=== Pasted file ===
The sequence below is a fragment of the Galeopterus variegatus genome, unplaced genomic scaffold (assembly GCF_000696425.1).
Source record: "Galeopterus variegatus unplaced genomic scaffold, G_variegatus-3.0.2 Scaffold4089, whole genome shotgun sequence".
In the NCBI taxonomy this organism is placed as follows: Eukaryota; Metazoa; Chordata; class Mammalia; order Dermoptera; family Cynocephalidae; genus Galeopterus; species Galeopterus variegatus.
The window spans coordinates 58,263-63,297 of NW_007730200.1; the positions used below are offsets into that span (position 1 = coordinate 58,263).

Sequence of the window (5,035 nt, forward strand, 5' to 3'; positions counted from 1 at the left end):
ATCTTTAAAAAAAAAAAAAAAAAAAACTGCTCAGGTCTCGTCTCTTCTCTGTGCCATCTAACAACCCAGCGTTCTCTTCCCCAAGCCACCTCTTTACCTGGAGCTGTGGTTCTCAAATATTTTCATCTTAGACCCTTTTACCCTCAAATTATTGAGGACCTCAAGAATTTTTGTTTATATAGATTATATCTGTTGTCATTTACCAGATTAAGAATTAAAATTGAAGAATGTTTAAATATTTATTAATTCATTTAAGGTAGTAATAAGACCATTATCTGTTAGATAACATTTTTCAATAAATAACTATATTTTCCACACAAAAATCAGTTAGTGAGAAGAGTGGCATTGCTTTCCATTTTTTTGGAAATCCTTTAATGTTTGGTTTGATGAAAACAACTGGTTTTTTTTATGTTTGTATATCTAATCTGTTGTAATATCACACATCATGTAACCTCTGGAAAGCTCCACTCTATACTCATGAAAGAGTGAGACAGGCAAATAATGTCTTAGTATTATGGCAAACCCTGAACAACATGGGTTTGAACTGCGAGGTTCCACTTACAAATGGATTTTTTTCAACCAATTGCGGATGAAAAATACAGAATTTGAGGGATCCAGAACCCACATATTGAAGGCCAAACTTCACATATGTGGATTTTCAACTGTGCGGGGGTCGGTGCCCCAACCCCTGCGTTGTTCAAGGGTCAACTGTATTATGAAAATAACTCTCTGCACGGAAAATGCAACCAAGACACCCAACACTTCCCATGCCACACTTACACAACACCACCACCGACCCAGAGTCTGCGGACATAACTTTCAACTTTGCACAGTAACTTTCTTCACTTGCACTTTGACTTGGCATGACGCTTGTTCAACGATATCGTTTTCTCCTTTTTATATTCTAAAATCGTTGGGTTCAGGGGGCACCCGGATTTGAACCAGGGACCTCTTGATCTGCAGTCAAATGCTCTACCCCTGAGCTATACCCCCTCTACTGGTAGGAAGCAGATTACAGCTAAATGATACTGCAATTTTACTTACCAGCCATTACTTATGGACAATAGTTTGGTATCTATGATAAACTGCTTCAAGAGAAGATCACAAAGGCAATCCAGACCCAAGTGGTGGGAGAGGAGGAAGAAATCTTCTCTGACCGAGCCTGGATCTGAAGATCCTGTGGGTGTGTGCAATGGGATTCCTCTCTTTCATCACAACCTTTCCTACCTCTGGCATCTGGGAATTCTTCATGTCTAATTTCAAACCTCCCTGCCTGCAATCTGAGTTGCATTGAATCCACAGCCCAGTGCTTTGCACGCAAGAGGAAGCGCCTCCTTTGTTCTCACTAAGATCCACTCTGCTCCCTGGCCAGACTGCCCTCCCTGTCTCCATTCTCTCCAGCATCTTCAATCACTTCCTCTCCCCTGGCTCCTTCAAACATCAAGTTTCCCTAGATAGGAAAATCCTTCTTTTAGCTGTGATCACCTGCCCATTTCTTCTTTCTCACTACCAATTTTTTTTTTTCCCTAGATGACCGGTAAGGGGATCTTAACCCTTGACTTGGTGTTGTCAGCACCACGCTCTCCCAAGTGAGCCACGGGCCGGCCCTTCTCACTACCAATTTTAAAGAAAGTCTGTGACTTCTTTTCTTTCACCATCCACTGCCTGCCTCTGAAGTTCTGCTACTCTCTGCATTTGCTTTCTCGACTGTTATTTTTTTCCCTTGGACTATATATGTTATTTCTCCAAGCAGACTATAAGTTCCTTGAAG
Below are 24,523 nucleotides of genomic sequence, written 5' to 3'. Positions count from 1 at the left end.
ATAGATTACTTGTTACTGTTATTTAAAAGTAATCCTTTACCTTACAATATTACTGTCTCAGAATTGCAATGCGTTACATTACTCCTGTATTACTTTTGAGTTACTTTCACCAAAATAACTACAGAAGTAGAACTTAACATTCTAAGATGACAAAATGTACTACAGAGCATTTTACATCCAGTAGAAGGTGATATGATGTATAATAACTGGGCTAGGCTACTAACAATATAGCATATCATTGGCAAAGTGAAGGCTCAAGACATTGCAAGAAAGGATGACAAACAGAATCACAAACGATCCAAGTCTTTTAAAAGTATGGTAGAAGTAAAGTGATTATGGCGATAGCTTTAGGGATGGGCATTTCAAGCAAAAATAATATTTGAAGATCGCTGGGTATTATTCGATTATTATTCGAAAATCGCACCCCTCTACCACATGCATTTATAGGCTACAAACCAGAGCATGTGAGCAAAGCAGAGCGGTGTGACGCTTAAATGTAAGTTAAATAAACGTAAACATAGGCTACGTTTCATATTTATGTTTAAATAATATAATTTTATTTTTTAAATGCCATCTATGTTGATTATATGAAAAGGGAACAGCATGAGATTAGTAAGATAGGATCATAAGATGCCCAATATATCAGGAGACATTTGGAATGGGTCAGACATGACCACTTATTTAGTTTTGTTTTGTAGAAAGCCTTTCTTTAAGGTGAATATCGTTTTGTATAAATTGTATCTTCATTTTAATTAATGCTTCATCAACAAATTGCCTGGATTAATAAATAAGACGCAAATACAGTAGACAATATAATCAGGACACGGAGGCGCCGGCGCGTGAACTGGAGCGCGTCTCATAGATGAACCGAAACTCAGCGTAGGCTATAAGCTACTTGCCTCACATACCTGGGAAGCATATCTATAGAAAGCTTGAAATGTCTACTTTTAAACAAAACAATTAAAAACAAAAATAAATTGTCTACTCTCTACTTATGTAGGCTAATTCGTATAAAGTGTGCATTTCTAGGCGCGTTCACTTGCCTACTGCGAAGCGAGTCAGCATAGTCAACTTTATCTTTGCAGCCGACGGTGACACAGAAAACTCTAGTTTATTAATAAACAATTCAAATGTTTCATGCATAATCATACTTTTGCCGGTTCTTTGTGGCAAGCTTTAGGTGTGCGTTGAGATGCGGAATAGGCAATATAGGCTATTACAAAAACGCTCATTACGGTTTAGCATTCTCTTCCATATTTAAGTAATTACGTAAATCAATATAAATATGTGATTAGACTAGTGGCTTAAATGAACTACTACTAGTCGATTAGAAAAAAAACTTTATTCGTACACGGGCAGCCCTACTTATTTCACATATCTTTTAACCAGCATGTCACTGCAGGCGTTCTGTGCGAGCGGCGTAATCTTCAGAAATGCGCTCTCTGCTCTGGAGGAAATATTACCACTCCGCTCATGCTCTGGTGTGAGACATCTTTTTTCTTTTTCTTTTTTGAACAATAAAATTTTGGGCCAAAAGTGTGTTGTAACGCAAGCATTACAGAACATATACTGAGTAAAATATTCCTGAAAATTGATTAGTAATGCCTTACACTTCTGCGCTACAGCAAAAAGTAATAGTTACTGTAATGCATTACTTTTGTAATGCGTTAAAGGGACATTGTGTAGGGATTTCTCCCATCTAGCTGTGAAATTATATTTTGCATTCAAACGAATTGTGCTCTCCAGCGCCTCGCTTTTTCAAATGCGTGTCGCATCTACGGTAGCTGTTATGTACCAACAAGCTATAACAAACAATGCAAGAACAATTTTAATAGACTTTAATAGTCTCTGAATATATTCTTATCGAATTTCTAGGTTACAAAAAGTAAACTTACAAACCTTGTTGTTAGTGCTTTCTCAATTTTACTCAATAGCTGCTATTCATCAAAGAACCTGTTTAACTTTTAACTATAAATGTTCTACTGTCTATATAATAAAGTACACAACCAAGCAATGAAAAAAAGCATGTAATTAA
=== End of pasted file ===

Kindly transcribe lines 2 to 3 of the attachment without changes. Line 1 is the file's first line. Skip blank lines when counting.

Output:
Source record: "Galeopterus variegatus unplaced genomic scaffold, G_variegatus-3.0.2 Scaffold4089, whole genome shotgun sequence".
In the NCBI taxonomy this organism is placed as follows: Eukaryota; Metazoa; Chordata; class Mammalia; order Dermoptera; family Cynocephalidae; genus Galeopterus; species Galeopterus variegatus.